I think we can all agree that the startup industry pays too much attention to VC. Our conferences, press, and tweets are dominated by VC-related news. Which fund just raised more capital? Who got funded? Who’s the latest unicorn? I contribute to that fixation in this blog all the time.
With the rise of accelerators, the holy grail for young startups these days seems to be to get into YC as early as possible and then go on to immediately raise from VCs post demo day.
There are certainly some massive successes that have followed this hype-laden path: Airbnb, Dropbox and Gusto are some of the biggest winners that come to mind. Closer to home, YC grad Vidyard is crushing it. But they passed on the hype in the Valley. They came back to Canada and took their time. Continue reading When should you get on the VC train?
The National Post published two articles (here and here) this week questioning the role / impact of Canada’s startup accelerator programs. In the first article The Post asks “Is Canada’s Accelerator Model Broken?”. In the next it goes on to say that “accelerators are failing to produce the next Hootsuite or Shopify“.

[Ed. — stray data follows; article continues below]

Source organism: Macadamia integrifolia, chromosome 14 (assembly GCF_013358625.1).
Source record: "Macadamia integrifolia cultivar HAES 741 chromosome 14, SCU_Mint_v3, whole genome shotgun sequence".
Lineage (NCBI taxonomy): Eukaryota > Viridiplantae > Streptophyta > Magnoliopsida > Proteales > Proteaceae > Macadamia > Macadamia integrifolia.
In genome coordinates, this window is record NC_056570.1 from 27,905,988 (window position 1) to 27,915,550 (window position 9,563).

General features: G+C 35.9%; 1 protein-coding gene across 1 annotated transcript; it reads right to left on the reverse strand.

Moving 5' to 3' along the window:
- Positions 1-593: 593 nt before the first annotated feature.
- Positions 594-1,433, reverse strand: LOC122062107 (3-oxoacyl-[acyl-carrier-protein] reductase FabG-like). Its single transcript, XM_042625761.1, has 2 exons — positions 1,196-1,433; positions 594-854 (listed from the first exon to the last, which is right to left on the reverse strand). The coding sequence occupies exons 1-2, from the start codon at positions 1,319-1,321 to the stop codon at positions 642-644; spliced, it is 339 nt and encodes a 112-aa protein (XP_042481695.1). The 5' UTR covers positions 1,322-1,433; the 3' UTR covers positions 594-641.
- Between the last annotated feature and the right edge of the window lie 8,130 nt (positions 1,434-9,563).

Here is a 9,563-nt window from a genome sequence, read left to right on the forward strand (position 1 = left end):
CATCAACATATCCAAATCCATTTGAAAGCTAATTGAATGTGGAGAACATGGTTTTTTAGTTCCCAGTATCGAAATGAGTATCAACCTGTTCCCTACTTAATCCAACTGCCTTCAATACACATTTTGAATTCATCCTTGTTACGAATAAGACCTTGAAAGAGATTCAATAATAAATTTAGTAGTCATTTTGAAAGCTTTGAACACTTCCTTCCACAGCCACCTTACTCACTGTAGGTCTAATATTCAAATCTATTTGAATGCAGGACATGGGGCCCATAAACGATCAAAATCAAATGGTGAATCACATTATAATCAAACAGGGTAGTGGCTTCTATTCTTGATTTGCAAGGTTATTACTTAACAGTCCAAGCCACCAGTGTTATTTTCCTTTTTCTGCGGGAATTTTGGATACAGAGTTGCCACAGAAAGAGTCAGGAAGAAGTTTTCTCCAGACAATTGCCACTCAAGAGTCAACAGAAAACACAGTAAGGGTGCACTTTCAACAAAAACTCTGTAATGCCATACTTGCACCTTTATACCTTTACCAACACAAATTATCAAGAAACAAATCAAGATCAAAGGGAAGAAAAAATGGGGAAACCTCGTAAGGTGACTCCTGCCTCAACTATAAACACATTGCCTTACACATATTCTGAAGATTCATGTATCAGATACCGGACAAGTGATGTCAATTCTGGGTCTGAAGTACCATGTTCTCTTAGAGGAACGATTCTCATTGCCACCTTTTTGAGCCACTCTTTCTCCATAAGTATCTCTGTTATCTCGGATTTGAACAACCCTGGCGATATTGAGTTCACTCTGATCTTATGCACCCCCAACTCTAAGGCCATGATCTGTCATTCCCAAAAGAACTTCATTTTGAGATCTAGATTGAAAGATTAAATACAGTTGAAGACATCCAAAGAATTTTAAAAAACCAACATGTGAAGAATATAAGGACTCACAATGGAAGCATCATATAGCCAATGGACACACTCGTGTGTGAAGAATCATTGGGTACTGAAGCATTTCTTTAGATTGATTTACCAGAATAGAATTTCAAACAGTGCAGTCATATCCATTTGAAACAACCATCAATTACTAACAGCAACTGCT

Having been deeply involved in FounderFuel, one of Canada’s leading accelerator programs, I’ve got some thoughts on this.
Continue reading The role of Canada’s Startup Accelerators
I’m guessing that most everyone who reads this blog uses Dropbox. The four year old company has over 50M users and adds a new user every second! It can be dangerous to use such run away successes as lessons when building your own startup. After all, most startups never achieve this level of success.
Still, a recent article in Forbes Magazine shed some light on their numbers and their success. If nothing else, these should serve as high level targets showing what is possible with a freemium SaaS company.
Continue reading Saas Math Case Study: Dropbox